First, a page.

When you take a photo of a fast moving object, the amount of motion blur depends on the exposure settings. The shorter the period of time light is allowed to enter the camera, the crisper the image. Still, even the shortest exposure is not instantaneous (the mechanical process of opening and closing the shutter takes a few fractions of a second). But what If you could stop time altogether to capture an image of things perfectly still. What would such an image look like? Once you get past the mechanics (e.g. if light is not moving, how can you see anything?) and any pre-conceived notions that come from being a temporal creature (e.g. the bias towards thinking such an image should be ultra-crisp), you’re ready to explore the question. If things are made of atoms –and atoms are mostly void—then, absent the motion blur of billions of electrons creating the illusion of mass you’d end-up with… well, not a lot. Our snapshot should have well over 99% of the “stuff” missing. Is this relevant? Maybe. Unexpected? Yes. Weird? Right!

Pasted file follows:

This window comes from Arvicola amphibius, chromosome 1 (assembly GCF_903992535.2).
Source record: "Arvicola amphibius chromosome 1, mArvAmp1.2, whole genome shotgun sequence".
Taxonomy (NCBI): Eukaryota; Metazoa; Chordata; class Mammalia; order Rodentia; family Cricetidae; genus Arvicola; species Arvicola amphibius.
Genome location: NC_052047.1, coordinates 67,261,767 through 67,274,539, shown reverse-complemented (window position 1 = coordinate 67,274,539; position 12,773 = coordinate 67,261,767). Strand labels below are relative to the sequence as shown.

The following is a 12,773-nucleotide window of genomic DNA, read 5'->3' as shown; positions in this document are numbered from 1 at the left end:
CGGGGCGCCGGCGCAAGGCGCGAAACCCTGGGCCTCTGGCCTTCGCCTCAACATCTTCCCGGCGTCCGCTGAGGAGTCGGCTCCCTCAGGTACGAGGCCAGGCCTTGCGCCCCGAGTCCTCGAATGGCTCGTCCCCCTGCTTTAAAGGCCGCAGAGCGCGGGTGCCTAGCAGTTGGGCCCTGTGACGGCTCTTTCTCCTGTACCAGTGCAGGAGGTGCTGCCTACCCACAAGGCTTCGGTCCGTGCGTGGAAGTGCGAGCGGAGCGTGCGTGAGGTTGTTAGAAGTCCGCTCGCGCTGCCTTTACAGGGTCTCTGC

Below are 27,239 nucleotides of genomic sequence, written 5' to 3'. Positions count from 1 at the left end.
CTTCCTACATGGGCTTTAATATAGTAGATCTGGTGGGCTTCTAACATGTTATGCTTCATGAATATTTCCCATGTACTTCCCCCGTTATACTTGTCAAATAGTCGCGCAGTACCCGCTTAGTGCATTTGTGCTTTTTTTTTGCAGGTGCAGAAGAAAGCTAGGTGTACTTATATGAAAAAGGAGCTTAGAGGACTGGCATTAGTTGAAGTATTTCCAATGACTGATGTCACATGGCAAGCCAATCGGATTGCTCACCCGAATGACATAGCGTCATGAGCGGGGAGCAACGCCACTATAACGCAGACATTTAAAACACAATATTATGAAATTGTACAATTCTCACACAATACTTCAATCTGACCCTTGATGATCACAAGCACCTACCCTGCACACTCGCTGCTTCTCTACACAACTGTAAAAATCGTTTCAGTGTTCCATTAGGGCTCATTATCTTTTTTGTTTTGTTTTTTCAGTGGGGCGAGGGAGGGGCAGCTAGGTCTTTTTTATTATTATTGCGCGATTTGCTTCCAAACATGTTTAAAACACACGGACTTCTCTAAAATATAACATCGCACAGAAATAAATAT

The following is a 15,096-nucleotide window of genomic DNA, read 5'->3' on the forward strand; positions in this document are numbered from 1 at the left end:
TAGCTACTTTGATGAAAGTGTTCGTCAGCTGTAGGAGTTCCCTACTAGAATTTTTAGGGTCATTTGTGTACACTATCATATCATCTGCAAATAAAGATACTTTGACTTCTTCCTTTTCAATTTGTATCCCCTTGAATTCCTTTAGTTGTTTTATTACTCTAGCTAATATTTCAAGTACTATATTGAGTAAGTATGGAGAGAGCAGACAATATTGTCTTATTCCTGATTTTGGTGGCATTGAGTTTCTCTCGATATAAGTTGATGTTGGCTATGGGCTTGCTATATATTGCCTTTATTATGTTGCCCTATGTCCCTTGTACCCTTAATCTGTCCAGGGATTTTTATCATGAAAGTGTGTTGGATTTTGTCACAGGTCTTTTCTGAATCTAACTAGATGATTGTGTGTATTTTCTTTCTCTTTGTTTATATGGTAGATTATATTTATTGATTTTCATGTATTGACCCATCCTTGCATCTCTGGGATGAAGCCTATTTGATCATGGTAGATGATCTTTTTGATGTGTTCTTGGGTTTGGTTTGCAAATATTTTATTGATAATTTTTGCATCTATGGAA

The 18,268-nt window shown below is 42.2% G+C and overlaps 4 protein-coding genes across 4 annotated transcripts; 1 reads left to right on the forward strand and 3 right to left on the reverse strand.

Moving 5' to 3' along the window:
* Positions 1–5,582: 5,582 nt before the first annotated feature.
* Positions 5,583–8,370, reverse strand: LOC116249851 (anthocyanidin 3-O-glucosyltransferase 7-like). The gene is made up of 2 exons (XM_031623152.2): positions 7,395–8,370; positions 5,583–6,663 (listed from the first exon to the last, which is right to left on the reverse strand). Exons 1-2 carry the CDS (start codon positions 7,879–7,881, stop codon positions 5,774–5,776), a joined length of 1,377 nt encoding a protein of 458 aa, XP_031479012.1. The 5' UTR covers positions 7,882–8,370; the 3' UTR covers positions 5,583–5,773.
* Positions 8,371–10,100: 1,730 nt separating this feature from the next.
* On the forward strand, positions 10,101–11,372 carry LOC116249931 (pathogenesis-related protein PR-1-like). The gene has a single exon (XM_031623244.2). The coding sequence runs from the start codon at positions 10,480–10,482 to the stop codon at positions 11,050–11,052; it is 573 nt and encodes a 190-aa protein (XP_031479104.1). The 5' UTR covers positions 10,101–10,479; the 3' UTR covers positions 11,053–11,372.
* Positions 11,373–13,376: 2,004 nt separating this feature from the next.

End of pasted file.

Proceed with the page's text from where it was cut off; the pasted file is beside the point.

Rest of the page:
Speaking of things unexpected, this morning after dropping my kids off for their planned activities at bring your daughters and sons to work day, I found two dozen Krispy Kreme donuts sitting here at my desk. Weird, right? Now, if you’re wondering whether to have an unplanned donut, remember that as I mentioned, well over 99% of matter is void space… so you’re really only eating a fraction of the substance you think.